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Franklin 165 Heavy Case vs. Light Case - Stinson Aircraft

Added 7/16/10



When shopping for Stinson airplanes with Franklin 165 HP engines, one will often see reference to a "Heavy Case." What is this all about?  And how can one tell if they have a heavy case?  The details are spelled out in Airworthiness Directive (AD) 51-15-02.  Essentialy, the AD called for either replacing the original crankcase with a reinforced "heavy" case, or called for repeated inspections of the webbing near the main journal area for cracks.  Since the AD required compliance by July, 1951, most cases have been replaced by now.  And those that have not are probably not likely to crack at this point.  Many "light case" 165's are doing just fine, though the top cover must be removed for regular inspections. The numbers on the crankcase castings will tell you what you have.  Below is the text from the AD

51-15-02 FRANKLIN: Applies to All Franklin 6A4-165-B3 Engines Serially Numbered 33046 and Below Incorporating Original Crankcase (Left Half No. 18305; Right Half No. 18306). These Two Parts Form Crankcase Assembly, P/N 18553. The Number of Each Crankcase Half is Located on each Casting Below the Number 1 and 6 Cylinder Location.

To be accomplished by July 15, 1951. Effective on and after this date, all applicable crankcases with 500 hours of operation since new or 250 hours since last overhaul should be inspected as follows: Remove crankcase cover and visually inspect the webbing near the main journal area for cracks. (1) Crankcases found to be free of cracks should be inspected at 250-hour intervals thereafter. In the event that the conditions described in (2) and (3) are detected, the provisions of (2) and (3) will apply. (2) Crankcases found with (a) surface indications, hairline cracks, or small wall cracks and (b) cracks starting at main bearing stud hole on the opposite side from main bearing support, may be operated further at the option of the owner. Such crankcases should be inspected at 50-hour intervals thereafter to determine progress of cracks. (3) Crankcases found fractured or with cracks that have progressed to the extent that they enter the main bearing supports (usually from back  near (a) main bearing stud hole and (b) drilled oil hole) indicate that a complete break soon will occur. Such crankcases should be replaced with the reinforced crankcase assembly, P/N 18925, at which time no further inspection is required.  Crankcase assembly P/N 18925 may be identified by casting No. 18905 appearing below No. 1 cylinder location and casting No. 18906 appearing below No. 6 cylinder location.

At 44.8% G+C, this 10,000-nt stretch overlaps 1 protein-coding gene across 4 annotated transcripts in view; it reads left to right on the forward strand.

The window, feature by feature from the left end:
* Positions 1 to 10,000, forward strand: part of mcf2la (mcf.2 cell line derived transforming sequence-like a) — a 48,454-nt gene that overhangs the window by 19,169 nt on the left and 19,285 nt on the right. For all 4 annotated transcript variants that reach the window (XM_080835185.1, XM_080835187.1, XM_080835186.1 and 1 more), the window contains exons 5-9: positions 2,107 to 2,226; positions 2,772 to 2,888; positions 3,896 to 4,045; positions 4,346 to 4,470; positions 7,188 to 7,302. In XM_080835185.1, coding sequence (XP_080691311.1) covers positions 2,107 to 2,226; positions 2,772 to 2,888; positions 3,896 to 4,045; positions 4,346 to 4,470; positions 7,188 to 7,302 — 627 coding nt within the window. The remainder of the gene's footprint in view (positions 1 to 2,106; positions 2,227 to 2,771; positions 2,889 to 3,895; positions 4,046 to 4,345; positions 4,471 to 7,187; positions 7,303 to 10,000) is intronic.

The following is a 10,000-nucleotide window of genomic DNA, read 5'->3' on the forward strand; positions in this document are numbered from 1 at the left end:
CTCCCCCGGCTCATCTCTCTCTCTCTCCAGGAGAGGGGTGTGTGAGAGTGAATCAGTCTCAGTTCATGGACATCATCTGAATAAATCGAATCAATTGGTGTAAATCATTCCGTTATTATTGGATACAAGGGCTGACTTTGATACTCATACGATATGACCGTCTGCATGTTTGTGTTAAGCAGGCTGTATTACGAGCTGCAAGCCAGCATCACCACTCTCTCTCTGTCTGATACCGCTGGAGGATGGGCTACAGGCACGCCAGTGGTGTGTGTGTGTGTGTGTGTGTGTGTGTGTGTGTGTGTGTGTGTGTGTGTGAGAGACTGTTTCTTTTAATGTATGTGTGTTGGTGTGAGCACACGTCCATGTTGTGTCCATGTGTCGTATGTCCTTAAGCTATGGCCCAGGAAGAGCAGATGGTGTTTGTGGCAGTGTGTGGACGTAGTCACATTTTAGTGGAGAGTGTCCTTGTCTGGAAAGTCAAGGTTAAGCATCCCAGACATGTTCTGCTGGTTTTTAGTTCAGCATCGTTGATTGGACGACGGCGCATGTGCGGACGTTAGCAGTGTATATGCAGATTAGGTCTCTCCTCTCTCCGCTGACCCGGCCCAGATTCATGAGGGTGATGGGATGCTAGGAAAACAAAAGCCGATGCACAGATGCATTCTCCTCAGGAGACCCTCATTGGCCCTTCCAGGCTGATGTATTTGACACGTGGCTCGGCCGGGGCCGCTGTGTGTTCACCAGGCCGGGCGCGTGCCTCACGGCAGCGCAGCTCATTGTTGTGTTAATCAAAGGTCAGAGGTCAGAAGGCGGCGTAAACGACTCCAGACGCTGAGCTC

(Franklin Service News No. 10 also covers this subject.)

Note that this AD only applies to the 6A4-165-B3 engine (165 HP), not the earlier 6A4-150-B3 (150 HP).  The bottom line:  If you see casting number 18905 below the #1 cylinder, and 18906 below the #6 cylinder, you have the heavy case.  Or as one Stinson owner has noted,  "If it's got nines, you're fine!"


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